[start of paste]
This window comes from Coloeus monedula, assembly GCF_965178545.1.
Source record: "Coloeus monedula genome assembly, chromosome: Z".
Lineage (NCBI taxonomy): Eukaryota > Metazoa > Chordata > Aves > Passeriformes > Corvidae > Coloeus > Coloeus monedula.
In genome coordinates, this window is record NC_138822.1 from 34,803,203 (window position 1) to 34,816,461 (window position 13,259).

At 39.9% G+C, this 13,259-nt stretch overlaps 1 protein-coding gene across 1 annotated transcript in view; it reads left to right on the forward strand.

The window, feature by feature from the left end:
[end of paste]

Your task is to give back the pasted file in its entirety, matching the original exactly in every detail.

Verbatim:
This window comes from Coloeus monedula, assembly GCF_965178545.1.
Source record: "Coloeus monedula genome assembly, chromosome: Z".
Lineage (NCBI taxonomy): Eukaryota > Metazoa > Chordata > Aves > Passeriformes > Corvidae > Coloeus > Coloeus monedula.
In genome coordinates, this window is record NC_138822.1 from 34,803,203 (window position 1) to 34,816,461 (window position 13,259).

At 39.9% G+C, this 13,259-nt stretch overlaps 1 protein-coding gene across 1 annotated transcript in view; it reads left to right on the forward strand.

The window, feature by feature from the left end: